Using its new test, the court found that the Roommates.com website was a content provider of both its questionnaire and filtered search results. It could “claim no immunity for posting them on its website.” But the court found the website immune from content posted in the “additional comments” section of user profiles, and explicitly agreed with the 7th Circuit decision in Chicago Lawyers' Comm. for Civil Rights Under Law, Inc. v. craigslist, Inc., No. 07-1101 (7th Cir. Mar. 14, 2008), which found immune an online classified website despite user-submitted discriminatory housing advertisements. The 9th Circuit reasoned that nothing in either case “induces anyone to post any particular listing or express a preference for discrimination.”
Erring on the side of immunity
Notably, the court emphasized that in close cases, courts should err on the side of finding Section 230 immunity, “lest we cut the heart out of section 230 by forcing websites to face death by ten thousand duck-bites, fighting off claims that they promoted or encouraged—or at least tacitly assented to—the illegality of third parties.” In finding Roommates.com immune for content posted in the “additional comments” section, and in stating the policies behind Section 230 generally, the court made clear that website operators remain free to edit third-party content, so long as they do not do so in a way that makes it unlawful. Thus, as the en banc decision states, the message behind the decision “is clear: If you don't encourage illegal content, or design your website to require users to input illegal content, you will be immune.”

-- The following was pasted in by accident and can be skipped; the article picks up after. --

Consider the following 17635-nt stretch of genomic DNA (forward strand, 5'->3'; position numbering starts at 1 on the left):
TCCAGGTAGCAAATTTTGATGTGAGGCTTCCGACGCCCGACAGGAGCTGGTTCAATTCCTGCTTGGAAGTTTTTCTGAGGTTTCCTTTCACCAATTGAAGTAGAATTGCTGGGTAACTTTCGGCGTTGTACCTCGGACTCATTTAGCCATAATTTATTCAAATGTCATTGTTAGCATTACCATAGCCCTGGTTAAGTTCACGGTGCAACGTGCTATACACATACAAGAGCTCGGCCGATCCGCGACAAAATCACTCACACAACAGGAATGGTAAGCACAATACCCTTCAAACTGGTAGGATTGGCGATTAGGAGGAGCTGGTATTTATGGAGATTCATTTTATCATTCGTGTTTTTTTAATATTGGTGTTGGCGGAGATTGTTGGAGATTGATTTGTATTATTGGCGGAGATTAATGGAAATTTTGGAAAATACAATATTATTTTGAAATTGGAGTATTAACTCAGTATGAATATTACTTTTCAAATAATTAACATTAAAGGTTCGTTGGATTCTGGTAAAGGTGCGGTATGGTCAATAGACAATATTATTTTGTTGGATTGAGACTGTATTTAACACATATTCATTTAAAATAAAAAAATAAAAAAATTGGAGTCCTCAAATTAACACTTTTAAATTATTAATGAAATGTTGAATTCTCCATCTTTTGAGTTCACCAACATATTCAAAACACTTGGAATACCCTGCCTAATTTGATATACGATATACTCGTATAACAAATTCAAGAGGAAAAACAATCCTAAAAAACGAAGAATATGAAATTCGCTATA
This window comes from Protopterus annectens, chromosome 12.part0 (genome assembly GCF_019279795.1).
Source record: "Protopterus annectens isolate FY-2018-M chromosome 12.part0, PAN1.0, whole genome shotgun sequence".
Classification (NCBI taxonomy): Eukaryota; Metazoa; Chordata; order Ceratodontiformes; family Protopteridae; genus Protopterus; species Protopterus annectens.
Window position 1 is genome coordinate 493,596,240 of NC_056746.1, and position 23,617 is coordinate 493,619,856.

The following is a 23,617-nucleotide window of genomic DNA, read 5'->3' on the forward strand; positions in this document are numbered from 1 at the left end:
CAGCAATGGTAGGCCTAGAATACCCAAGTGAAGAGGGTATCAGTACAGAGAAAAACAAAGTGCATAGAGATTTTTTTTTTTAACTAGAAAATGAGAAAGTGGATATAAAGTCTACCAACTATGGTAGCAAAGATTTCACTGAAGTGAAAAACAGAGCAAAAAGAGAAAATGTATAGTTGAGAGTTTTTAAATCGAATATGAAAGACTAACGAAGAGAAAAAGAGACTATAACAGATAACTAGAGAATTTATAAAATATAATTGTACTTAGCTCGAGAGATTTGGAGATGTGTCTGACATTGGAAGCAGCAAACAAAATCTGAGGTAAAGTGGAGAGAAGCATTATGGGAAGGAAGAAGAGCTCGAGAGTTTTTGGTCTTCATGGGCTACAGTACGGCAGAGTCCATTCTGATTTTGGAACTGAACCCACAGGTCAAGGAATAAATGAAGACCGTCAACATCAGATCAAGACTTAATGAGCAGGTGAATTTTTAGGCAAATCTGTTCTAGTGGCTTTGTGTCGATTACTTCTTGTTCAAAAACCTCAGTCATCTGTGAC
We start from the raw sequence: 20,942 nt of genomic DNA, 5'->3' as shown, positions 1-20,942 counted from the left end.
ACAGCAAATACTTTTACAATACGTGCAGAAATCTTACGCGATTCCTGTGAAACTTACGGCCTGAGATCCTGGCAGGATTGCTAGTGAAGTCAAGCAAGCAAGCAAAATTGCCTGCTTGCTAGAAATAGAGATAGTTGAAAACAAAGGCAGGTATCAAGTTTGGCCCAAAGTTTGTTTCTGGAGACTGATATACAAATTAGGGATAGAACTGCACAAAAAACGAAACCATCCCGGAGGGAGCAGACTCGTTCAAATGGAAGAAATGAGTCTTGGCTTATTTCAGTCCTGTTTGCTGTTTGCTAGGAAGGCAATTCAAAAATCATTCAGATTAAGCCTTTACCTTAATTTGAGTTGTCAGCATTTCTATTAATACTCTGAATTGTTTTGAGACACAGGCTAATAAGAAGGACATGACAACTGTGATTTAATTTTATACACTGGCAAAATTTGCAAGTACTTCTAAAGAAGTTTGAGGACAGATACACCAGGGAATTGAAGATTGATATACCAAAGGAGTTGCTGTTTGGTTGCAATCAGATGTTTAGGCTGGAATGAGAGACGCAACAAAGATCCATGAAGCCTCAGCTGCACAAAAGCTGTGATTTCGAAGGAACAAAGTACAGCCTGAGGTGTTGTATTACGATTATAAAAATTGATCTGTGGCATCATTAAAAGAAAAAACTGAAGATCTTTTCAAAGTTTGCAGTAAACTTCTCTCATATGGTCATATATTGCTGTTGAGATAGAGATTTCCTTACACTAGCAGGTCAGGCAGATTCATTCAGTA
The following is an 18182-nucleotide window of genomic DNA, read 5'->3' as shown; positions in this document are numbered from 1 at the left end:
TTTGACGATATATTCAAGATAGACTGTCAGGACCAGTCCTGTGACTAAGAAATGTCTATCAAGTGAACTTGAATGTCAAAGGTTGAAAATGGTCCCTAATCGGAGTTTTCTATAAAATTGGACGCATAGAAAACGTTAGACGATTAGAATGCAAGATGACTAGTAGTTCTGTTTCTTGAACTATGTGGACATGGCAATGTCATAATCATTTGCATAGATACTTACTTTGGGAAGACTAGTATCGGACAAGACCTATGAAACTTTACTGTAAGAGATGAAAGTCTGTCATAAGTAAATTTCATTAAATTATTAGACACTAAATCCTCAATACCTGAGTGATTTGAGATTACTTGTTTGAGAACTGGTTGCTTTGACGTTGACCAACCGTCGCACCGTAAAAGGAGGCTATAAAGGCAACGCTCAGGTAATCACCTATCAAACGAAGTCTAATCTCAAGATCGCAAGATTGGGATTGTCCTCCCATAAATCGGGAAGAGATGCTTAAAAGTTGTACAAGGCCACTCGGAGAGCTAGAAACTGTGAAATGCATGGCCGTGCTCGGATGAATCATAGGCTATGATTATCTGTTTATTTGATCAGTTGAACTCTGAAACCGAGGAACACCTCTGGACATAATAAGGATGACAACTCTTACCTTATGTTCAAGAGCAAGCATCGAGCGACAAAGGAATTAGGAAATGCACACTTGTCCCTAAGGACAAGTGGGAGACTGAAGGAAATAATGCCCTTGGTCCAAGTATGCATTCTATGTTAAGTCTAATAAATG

Finally, the majority reconciled its holding with two prior 9th Circuit decisions finding broad Section 230 immunity. In Batzel v. Smith, 333 F.3d 1018 (9th Cir. 2003), the court had found that where a third party intended his allegedly defamatory e-mail to be posted on a list-serv, the list-serv's editor was immune even though he made the decision to post the e-mail on the site. In Fair Housing, the en banc court reaffirmed Batzel, noting that there is “no meaningful difference between an editor starting with a default rule of publishing all submissions and then manually selecting material to be removed” and one of “publishing no submissions and manually selecting material to be published.”
Similarly, in discussing Carafano v. Metrosplash.com, Inc., 338 F.3d 1119 (9th Cir. 2003), where the court previously had found a matchmaking service immune from the activities of a third party in falsifying a profile, the en banc court found the language it had used was “unduly broad.” Instead, the Fair Housing court held that Carafano was correctly decided because “[t]he allegedly libelous content there . . . was created and developed entirely by the malevolent user, without prompting or help from the website operator.” The court thus specifically “disavow[ed] any suggestion that Carafano holds an information content provider automatically immune so long as the content originated with another information content provider.” 1
1 Ms. Sager, Mr. Johnson, Mr. Burke, and Ms. Doran co-authored an amicus brief before the en banc proceeding on behalf of Los Angeles Times Communications LLC, The McClatchy Company, The Bakersfield Californian, Time Inc., PR Newswire Association, LLC, Cable News Network, Inc., Freedom Communications, Inc., NBC Universal, Inc., Hearst Corporation, CBS Broadcasting Inc., Newspaper Association of America, California Newspaper Publishers Association, The Association of Alternative Newsweeklies, National Newspaper Association, The Allied Daily Newspapers of Washington, The Arizona Newspapers Association, The Idaho Newspaper Association, The Montana Newspaper Association, The Nevada Press Association, The New York Press Association, The Oregon Newspaper Publishers Association, The Suburban Newspapers of America, The Washington Newspaper Publishers Association, and MediaNews Group, Inc.